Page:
Ukraine's nuclear operator said Wednesday it would support the deployment of UN peacekeepers at the Russian-occupied Zaporizhzhia plant, a day after the UN atomic watchdog called for a security zone around the site.
The International Atomic Energy Agency (IAEA) released a report Tuesday saying the situation at the nuclear power plant, Europe's largest, was "untenable". The agency sent a team to the site last week.
There has been repeated shelling around the site, sparking fears of a nuclear disaster.
Ukraine's nuclear operator Energoatom said Wednesday it would support the deployment of UN peacekeepers to the facility and called for Russian troops to leave.
"One of the ways to create a security zone at the (plant) could be to set up a peacekeeping contingent there and withdraw Russian troops" Energoatom chief Petro Kotyn said in remarks broadcast by Ukrainian TV.
Ukraine and Russia have traded blame for shelling at the site, which continued Tuesday even as the IAEA report was released.
The head of Ukraine's nuclear security agency warned Wednesday that a nuclear accident at the site could affect neighbouring countries.
Russian President Vladimir Putin said Wednesday there was "no military equipment" at the plant in southern Ukraine, adding that he "certainly trusts" the IAEA report.
But earlier, Moscow had said it wanted "clarifications" from the IAEA.
"There is a need to get additional clarifications because the report contains a number of issues," Foreign Minister Sergei Lavrov told Interfax news agency.
"I will not list them but we requested these clarifications from the IAEA Director General."
- 'Fukushima-like' -
A 14-strong team from the IAEA visited Zaporizhzhia last week, and at least two members of the team were to remain there on a permanent basis to ensure the facility's safety.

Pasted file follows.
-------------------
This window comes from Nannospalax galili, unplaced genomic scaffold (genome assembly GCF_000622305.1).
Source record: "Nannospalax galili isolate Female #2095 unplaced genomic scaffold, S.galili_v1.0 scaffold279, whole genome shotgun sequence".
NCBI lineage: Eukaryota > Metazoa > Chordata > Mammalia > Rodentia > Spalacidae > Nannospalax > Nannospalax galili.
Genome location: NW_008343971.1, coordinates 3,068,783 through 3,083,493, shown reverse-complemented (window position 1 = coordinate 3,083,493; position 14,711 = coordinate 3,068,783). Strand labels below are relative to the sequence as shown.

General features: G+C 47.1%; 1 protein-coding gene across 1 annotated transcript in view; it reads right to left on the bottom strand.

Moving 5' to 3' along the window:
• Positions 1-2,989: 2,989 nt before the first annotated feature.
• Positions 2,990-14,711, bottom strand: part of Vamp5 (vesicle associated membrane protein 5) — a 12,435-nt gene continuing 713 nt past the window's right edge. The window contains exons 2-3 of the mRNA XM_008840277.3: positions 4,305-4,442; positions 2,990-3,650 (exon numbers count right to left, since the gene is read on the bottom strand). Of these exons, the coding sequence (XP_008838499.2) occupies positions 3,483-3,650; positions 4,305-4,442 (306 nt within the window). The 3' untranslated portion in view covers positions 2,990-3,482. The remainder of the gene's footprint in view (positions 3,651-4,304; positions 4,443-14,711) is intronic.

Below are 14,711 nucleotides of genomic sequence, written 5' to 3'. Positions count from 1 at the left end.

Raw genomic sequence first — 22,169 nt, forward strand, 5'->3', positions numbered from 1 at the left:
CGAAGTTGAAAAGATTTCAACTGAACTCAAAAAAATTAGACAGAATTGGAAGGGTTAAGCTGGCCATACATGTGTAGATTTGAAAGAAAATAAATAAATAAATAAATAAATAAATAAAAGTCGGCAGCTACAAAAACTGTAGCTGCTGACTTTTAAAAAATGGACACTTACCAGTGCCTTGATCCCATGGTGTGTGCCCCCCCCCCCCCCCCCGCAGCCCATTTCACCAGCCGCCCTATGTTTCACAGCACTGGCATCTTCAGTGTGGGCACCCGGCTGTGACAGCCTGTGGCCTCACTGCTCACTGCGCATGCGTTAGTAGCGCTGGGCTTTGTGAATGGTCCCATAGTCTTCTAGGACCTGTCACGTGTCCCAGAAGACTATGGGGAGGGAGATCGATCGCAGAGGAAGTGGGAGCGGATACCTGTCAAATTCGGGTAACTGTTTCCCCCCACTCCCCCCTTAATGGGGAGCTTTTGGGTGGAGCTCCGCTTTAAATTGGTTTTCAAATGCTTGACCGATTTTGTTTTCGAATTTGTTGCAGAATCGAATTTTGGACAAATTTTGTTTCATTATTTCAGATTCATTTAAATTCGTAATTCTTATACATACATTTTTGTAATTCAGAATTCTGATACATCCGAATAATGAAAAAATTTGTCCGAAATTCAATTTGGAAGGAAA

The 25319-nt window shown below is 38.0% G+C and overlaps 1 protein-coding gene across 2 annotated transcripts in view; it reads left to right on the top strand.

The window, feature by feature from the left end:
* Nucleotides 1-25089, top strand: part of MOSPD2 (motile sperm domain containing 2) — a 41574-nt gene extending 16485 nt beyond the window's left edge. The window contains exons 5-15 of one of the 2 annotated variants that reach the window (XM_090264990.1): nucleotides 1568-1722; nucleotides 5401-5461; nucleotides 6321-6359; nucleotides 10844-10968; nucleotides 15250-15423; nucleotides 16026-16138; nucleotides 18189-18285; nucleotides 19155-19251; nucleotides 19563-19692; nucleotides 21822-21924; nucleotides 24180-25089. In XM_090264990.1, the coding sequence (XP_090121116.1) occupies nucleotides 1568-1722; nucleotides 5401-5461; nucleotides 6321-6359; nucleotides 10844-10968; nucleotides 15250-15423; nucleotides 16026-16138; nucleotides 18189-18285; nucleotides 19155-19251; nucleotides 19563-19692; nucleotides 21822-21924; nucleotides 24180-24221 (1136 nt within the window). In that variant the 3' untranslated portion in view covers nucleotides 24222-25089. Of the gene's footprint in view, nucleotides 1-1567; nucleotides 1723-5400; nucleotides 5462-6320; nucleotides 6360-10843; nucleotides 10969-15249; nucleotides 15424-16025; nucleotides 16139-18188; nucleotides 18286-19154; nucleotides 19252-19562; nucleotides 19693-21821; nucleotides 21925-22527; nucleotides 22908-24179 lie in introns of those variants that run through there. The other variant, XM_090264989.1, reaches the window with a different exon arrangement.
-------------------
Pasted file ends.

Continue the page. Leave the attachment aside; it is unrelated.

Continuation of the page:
But on Monday, the last working reactor was disconnected from the grid after shelling caused a fire.
Karine Herviou, the head of the Institute for Radiation Protection and Nuclear Safety in France, warned of the risk of a "Fukushima-type scenario", referring to the 2011 Japanese nuclear disaster.
"We are not immune to strikes (at the plant) which, even if they do not directly affect the reactors, could lead to radioactive releases into the environment," she told FranceInfo radio on Wednesday.
- Gas, grain -
As the war rages into its seventh month, with tens of thousands killed and millions displaced, the global cost of the crisis is unfolding. Countries are confronted with skyrocketing energy prices and serious grain shortages.
Europe in particular is bracing for a tough winter ahead, especially after Russia halted natural gas deliveries via the key Nord Stream pipeline to the continent.
Putin on Wednesday denied Russia was using energy as a weapon, as it faces a barrage of Western sanctions over its February 24 invasion of Ukraine.
"They say that Russia uses energy as a weapon. More nonsense! What weapon do we use? We supply as much as required according to requests" from importers, Putin told the Eastern Economic Forum in the Pacific port city of Vladivostok.
He added that Moscow would stop delivering oil and gas supplies to countries that introduced price caps, as some Western countries are considering.
"We will not supply anything at all if it is contrary to our interests, in this case economic (interests)," he told the forum.
"No gas, no oil, no coal, no fuel oil, nothing."
The invasion has also wrought havoc on grain exports from Ukraine, one of the world's largest grain exporters, which was forced to halt almost all deliveries after the invasion, sparking a global food crisis.
Grain exports across Black Sea ports resumed in July after Kyiv and Moscow signed a deal with the United Nations and Turkey acting as guarantors.
But Putin on Wednesday said most of the grain had been shipped to EU countries, not developing nations.
"With this approach, the scale of food problems in the world will only grow," Putin said, warning that it could lead to "an unprecedented humanitarian catastrophe".